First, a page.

And of course the least essential aspect of my training but really the one that flashes before my eyes quite often, I am going to document this trip and it takes place on a boat in Florida where it is quite warm.  Since I am not the most talented photographer who knows all the right angles to use to make a person look their best, I better be comfortable with myself in a bathing suit, my uniform for the week out there, in the middle of February.  So I am eating clean, bypassing the extra cookie, and getting out there at 5 am to get in the extra 20 minutes on the trainer or treadmill because every bit counts and even though I may hide it well, I am still a girl who, behind a few other more important priorities, still wants to look good.

Future Plans

After hyping up the Velux 5 Ocean race to my class (I tie the solo, round-the-world sailing race into Earth Science somehow) and showing the documentary Deep Water about the first solo, round-the-world sailing race, my students asked me if I was ever going to do the race. Although I won't rule it out, I don't think I could be away from my family for that long, well, maybe if I'm 90 and I outlive Tony and my kids are grandparents I could squeeze 10 months away to do it. But, just like in triathlon, when I get close to race day, I try, for the first time, to look beyond my next race to see what I will be training for when I achieve the goal directly in front of me.  For the first time this week I have been trying to find the next logical step after a 4-day single-handed sail with stops near land each night.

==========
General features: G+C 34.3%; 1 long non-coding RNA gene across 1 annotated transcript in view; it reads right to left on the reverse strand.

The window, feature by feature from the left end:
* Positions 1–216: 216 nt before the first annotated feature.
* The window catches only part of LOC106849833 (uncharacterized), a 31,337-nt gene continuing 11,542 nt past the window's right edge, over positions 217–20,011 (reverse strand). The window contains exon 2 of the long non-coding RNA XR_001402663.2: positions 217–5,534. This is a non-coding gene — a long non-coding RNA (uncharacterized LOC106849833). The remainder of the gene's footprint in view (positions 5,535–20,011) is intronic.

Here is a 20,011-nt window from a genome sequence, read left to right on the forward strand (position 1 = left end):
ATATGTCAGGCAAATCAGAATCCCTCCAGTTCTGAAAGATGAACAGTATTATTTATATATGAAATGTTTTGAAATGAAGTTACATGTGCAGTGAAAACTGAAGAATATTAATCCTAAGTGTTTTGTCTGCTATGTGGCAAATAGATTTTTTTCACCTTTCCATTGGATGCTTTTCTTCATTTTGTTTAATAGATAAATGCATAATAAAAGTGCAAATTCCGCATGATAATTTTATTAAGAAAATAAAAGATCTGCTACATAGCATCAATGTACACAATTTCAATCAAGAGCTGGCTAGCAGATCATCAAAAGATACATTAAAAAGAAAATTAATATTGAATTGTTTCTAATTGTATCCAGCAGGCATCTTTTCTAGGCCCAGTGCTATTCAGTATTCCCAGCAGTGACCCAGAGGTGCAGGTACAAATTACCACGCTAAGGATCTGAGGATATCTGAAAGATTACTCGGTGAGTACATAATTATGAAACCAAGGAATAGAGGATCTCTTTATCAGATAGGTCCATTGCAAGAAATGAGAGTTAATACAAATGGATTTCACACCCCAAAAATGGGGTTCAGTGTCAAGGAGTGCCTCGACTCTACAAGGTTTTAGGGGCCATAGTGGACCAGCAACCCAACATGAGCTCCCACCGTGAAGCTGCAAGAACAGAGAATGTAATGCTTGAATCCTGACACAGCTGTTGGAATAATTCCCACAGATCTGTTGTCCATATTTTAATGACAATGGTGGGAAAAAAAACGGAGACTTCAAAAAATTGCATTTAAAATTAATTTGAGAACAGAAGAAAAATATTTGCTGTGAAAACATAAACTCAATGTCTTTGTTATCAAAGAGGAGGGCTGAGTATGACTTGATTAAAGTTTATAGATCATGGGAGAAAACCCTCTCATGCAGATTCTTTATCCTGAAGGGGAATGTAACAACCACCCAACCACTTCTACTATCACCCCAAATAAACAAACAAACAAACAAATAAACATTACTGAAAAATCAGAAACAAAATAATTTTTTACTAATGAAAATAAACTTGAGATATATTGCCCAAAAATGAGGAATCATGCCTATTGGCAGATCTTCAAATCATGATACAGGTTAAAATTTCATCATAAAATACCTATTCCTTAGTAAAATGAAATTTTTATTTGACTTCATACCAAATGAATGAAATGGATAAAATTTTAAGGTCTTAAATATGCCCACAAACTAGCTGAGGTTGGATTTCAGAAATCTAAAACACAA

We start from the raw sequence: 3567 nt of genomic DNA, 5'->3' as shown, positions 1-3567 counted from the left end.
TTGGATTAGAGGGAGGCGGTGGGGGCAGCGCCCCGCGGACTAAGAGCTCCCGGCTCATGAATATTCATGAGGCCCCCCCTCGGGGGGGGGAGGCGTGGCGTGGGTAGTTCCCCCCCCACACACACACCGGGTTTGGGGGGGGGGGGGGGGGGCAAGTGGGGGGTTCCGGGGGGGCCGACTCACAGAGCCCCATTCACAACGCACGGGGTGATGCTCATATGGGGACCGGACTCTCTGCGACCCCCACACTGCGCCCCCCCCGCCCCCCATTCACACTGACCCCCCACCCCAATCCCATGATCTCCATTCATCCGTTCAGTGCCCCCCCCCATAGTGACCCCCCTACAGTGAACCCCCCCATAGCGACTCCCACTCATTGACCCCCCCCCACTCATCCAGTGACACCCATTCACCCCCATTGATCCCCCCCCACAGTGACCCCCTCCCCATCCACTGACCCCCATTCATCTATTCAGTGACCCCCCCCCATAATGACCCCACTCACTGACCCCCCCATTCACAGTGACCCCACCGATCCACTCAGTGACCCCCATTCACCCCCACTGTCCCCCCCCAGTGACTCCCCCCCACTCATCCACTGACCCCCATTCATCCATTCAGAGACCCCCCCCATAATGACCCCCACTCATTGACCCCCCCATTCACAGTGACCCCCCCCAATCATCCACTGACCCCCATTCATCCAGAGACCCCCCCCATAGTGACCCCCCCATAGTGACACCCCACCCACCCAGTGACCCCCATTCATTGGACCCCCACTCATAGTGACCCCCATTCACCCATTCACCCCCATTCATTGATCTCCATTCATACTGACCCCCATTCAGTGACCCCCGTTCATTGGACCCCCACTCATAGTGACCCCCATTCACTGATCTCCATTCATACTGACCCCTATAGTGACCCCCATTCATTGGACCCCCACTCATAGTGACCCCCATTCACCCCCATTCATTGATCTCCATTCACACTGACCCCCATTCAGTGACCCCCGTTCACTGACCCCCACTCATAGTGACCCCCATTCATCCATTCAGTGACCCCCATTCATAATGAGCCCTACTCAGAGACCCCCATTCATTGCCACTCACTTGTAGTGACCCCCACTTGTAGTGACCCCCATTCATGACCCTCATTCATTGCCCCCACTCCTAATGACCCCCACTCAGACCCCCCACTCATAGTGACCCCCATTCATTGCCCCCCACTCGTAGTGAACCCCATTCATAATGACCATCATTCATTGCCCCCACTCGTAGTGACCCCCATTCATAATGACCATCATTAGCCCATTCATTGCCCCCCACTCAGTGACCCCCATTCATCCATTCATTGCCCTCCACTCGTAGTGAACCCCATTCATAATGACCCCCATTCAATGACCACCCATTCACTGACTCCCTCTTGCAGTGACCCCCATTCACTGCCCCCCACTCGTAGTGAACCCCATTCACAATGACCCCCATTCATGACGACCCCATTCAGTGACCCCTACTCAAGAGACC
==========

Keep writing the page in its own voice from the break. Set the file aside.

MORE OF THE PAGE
I think I will have to wait another three years at least before I can steal away, I have to give some rest to my support team between trips.  I don't want to ask too much to often of them.  They could tire easily of my journeys, what with my husband Tony having to listen to me talk his ear off with a long litany of, for him, meaningless details, and my kids having to miss me while I am gone, and my parents who lend child watch services while Tony works so I can concentrate on sailing and not worry about the safety and happiness of the children.  Maybe  in three to five years I could do a Newport, R.I. to Bermuda passage; five to nine days alone with no stopping on land would be a good stepping stone. And then a TransPac, from Long Beach to Hawaii - two to three weeks alone- sounds interesting and enticing.  Maybe in seven or eight years, when the kids are in high school and would be more than happy to get rid of me for a few weeks. I am sure some Type 1 Diabetics have done it before, but it would be pretty great to be the first at something.  I wonder how you go about finding out if any Type 1's have done a TransPac or a Newport-Bermuda before. Do you know of any?